Cardiac arrhythmias continue to be a leading cause of death and disability. Despite this alarming fact, a noninvasive imaging modality (analogous to CT or MRI) for cardiac electrophysiology and arrhythmia has not been available for clinical diagnosis and guidance of therapy. Importantly, such imaging modality is also greatly needed for the study of arrhythmia mechanisms in humans, where the arrhythmic substrate and disease processes differ considerably from those in experimental animal models. During the current grant period, we have made the transition from the development, implementation and validation of a novel noninvasive imaging modality (Electrocardiographic Imaging, ECGI) to its first successful applications in the study of human cardiac electrophysiology and arrhythmia. In the next period of support, we will apply ECGI to study arrhythmic substrates, mechanisms and outcomes of therapy in selected disorders of clinical importance and scientific interest. Goals for the next period are: (1) to study the mechanisms of persistent atrial fibrillation and to follow pot-ablation changes over time in the atrial electrophysiologic substrate and activation patterns, including recurrences of atrial arrhythmias. (2) To investigate the mechanisms of cardiac repolarization abnormalities associated with arrhythmias and sudden death. Two arrhythmogenic syndromes will be investigated: Long QT and Early Repolarization. (3) To investigate the coupling between electrical excitation and mechanical contraction in the normal human heart, its alteration in heart failure and modification by cardiac resynchronization therapy (CRT) in the failing heart.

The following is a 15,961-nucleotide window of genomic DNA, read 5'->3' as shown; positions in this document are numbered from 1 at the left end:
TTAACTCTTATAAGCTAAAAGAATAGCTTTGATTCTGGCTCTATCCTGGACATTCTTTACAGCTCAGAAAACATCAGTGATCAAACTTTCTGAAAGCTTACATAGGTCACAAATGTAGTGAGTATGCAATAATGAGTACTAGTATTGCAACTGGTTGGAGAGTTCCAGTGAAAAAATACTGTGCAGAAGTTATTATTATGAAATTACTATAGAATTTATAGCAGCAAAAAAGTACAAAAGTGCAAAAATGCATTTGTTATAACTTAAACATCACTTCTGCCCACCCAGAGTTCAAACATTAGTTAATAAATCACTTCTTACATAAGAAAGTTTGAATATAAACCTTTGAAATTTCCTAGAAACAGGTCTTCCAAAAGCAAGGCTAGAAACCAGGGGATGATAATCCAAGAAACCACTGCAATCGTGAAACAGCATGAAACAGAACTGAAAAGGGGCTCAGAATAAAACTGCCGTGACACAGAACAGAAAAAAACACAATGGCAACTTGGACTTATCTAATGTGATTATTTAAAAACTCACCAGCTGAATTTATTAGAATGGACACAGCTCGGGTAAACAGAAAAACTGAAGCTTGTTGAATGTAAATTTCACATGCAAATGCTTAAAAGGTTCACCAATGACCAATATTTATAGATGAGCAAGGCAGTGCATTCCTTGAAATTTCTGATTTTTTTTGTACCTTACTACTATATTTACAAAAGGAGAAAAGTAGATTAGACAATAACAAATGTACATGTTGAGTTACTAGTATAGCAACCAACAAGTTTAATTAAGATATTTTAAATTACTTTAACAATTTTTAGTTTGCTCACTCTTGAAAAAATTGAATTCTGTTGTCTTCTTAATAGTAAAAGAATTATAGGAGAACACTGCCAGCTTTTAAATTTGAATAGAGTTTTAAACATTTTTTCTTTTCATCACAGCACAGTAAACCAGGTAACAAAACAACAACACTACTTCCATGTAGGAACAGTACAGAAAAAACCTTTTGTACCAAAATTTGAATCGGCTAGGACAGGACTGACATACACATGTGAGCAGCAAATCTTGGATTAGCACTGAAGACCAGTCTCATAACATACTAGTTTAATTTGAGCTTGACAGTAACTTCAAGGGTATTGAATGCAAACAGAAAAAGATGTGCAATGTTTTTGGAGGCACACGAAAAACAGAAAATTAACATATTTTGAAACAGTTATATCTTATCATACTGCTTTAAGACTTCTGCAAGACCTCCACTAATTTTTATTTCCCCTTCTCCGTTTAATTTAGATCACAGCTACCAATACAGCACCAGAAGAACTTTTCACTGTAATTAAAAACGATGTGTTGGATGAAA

Public Health Relevance

An estimated 400,000 Americans die each year from erratic heart rhythms, and many more are disabled (estimated annual fatalities worldwide is seven million). The proposed research is aimed at studying arrhythmia properties and mechanisms in humans, using a novel noninvasive imaging modality for cardiac arrhythmias (Electrocardiographic Imaging, ECGI) developed in our laboratory.

National Institute of Health (NIH)
National Heart, Lung, and Blood Institute (NHLBI)
Research Project (R01)
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Electrical Signaling, Ion Transport, and Arrhythmias Study Section (ESTA)
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Lathrop, David A
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Washington University
Biomedical Engineering
Schools of Engineering
Saint Louis
United States
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